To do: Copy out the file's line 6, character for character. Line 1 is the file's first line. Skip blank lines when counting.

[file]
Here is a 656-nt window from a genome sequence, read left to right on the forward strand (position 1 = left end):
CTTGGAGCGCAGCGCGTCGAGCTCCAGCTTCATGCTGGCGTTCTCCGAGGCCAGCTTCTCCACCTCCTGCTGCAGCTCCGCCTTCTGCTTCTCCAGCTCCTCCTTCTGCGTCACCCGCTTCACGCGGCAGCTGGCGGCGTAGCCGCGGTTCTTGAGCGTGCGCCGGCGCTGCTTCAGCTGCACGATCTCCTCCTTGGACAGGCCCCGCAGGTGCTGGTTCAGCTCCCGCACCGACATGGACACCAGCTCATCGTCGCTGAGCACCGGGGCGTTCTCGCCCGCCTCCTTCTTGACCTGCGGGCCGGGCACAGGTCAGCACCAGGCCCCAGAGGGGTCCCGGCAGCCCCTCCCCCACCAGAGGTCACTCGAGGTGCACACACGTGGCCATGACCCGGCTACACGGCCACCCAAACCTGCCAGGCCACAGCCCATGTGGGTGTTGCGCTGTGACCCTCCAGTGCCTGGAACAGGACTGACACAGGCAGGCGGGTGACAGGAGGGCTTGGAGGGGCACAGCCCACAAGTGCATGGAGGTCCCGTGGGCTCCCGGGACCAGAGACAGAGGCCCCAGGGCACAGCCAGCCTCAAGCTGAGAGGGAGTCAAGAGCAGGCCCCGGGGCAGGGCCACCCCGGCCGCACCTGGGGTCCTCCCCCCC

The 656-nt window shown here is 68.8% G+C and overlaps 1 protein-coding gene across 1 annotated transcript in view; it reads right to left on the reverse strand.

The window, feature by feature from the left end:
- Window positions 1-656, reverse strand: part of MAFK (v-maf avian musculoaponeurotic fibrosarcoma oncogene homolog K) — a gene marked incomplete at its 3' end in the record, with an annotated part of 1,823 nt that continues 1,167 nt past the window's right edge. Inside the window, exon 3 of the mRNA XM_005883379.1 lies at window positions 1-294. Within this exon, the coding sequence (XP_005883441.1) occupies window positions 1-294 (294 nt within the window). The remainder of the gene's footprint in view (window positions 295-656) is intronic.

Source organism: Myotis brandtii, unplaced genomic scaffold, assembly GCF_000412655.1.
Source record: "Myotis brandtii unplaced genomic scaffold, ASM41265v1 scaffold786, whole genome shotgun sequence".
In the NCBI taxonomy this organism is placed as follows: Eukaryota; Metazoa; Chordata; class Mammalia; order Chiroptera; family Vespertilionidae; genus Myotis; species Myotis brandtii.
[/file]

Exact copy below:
Source organism: Myotis brandtii, unplaced genomic scaffold, assembly GCF_000412655.1.